Obrázky stránek

end of February. He brought the crop to and the equalization of the sugar duties in England, and it sold at the highest price 1846, and many other causes, had combined then realised, viz., 2s 3d per lb. Since then to throw a large number of the estates out of he had received information that the field cultivation. The negroes were enabled alwas ready to pick again, so that he had had most at nominal prices to purchase as much two crops within the twelve months. He was land as they required. The result was that convinced that with proper management Ja- vast masses were freeholders of from one to six maica was as well calculated to grow cotton acres, or tenants of a few acres, but in as any other country in the world, and he that case perfectly independent of the land. thought a profitable source of revenue might lord, and they sometimes preferred it, because be reaped from its cultivation.

they could change their holdings as often as The CHAIRMAN expressed his pleasure at they found virgin soil more productive. Un. the intelligent way Mr. Brydson had laid the der these circumstances was there any ground question before them, and

for astonishment if they found employment on Mr. PLUMMER said that since he had been their own soil more productive and more to England he had visited Manchester and agreeable than doing task work in gangs Rochdale, where he saw a large quantity of upon the estate ? The condition of these starch being used in the manufacture of cot. small freeholders was rapidly improving. ton stuffs and prints. Now, in Jamaica, they The Chamber would be glad to hear that, could produce, from the root of the bitter whilst travelling round the island in company cassava, more starch, of excellent quality, with his friend Mr. Murgan, he found in the and at a low price, than was used in both the centre of it a colony of negroes, who without towns he had named. All that was wanted any prompting from the whites, had estabwas capital to develope the fine natural re- lished a mutual lending society or bank, in sources of Jamaica, and to make it a pros- which, in prosperous years, they paid in as perous and wealthy country. The inhabit. much of their profits as they could spare, and ants had shown more improvement during the from the funds thus accumulated they lent to last thitty years than many of the lower their other members in time of want. classes in other places. They were a very Mr. Estcourt, of London, said a sum of industrious and religious set, and had done a £2,000 would enable them to make advances great deal to make the island prosperous. for twelve months, and then the people would As a proprietor himself, he could assure them be relieved of their present difficulties, and it that the people laboured very readily when was not desired in the first instance to launch it was their interest to do so.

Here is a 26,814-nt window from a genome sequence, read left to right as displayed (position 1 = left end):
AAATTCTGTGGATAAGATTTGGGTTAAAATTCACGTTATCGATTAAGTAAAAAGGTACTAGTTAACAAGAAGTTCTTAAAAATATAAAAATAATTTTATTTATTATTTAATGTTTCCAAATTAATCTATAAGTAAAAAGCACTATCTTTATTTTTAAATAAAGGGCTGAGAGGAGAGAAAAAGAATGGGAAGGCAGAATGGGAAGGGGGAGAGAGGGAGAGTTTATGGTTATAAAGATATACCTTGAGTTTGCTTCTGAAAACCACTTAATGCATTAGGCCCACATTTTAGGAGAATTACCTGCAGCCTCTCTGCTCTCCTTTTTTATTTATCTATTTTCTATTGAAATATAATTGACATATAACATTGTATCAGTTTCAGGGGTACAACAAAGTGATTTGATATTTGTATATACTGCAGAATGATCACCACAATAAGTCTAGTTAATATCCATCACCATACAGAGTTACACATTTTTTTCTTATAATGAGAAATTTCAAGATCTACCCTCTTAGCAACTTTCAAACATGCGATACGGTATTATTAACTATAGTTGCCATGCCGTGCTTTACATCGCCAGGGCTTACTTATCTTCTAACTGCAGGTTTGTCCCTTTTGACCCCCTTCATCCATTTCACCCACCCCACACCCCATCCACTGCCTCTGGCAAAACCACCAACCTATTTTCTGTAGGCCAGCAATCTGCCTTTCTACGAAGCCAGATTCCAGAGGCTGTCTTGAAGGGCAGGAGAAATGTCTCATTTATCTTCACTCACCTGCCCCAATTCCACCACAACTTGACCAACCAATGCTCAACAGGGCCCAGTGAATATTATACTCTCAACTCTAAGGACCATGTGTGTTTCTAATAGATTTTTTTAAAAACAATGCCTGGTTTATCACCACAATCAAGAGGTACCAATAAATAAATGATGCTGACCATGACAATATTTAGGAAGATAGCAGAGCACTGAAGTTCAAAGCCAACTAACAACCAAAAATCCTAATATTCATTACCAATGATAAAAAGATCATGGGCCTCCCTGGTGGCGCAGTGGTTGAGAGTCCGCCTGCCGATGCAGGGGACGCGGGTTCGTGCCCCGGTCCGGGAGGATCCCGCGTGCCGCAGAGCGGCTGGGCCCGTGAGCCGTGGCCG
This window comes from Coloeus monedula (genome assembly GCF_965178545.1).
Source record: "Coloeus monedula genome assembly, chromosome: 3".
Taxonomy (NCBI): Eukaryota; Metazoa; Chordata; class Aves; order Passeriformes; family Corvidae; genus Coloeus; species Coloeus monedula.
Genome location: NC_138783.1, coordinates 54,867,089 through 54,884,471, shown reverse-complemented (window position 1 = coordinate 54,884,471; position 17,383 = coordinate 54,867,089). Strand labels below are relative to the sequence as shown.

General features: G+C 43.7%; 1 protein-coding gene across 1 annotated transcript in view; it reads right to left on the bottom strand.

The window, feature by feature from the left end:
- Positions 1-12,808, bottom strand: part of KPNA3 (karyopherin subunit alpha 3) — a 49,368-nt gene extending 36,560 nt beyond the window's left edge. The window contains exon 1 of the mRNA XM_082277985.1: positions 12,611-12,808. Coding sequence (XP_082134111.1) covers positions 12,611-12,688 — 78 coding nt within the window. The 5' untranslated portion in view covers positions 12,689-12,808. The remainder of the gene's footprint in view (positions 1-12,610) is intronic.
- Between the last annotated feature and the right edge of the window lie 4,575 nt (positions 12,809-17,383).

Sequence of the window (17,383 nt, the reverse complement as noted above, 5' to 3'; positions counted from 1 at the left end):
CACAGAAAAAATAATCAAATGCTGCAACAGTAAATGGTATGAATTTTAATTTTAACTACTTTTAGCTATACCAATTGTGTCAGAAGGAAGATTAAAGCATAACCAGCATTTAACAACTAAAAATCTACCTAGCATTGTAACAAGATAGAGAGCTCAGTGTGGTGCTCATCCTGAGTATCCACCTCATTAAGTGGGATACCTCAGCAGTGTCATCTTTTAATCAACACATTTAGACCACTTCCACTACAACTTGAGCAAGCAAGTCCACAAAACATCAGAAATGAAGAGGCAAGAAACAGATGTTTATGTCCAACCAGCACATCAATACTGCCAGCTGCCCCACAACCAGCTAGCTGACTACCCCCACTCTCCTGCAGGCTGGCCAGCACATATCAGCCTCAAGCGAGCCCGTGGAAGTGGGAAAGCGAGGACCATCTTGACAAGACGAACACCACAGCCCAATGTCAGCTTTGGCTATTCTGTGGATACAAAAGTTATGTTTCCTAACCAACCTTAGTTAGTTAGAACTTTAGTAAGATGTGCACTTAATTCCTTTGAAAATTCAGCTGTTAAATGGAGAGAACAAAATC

any large scheme, but only to supply an Mr. GEORGE DIXon pointed out the fact actual existing want of a suitable commercial that in the neighbouring and smaller island agency. of Cuba, where slavery existed, the exports Mr. Dixon moved that the best thanks of and imports were far in excess of those of the meeting be given to those gentlemen for Jamaica, and wished to know from the depu- the trouble they had taken in explaining the tation how this came about.

wants of the island of Jamaica, and for the Mr. PAYNE, who was out in Jamaica re interesting information they had given. He cently, in connexion with the official enquiry, felt sure the objects they had in view were so said, in answer to Mr. Dixon, that the results simple that there could be no difficulty in which had been referred to by Mr. Dixon were carrying them out. He was quite sure that they not to be attributed to any laziness on the would obtain sufficient to enable them to conpart of the negroes, and he much regretted tinue their undertaking with such success that that that erroneous notion should have taken a little would grow into something large. Of such wide and deep root. The present want the deep sympathy felt by the Englishmen for of commercial prosperity in Jamaica was en- the coloured race, he could not doubt that tirely due to the change from a system of the deputation would carry home with them large holding to small ones. Emancipation the most gratifying assurance of the complete sympathy of England for their future success the best blood of the nation again to and prosperity.

dominate in the halls of the legislature Mr. W. MIDDLEMORE seconded the motion, without giving satisfactory guarantees congratulating the coloured people on having their wishes so ably represented by the gen

for their bona fides and future behatlemen who formed the deputation.

viour. We have also a right to speak, The motion was carried unanimously. for the blood of relatives was shed at

Mr. MIDDLEMORE moved a vote of thanks Gettysburg and the Wilderness. We to the chairman, and the proceedings ter- utter a voice for the silent slain. minated.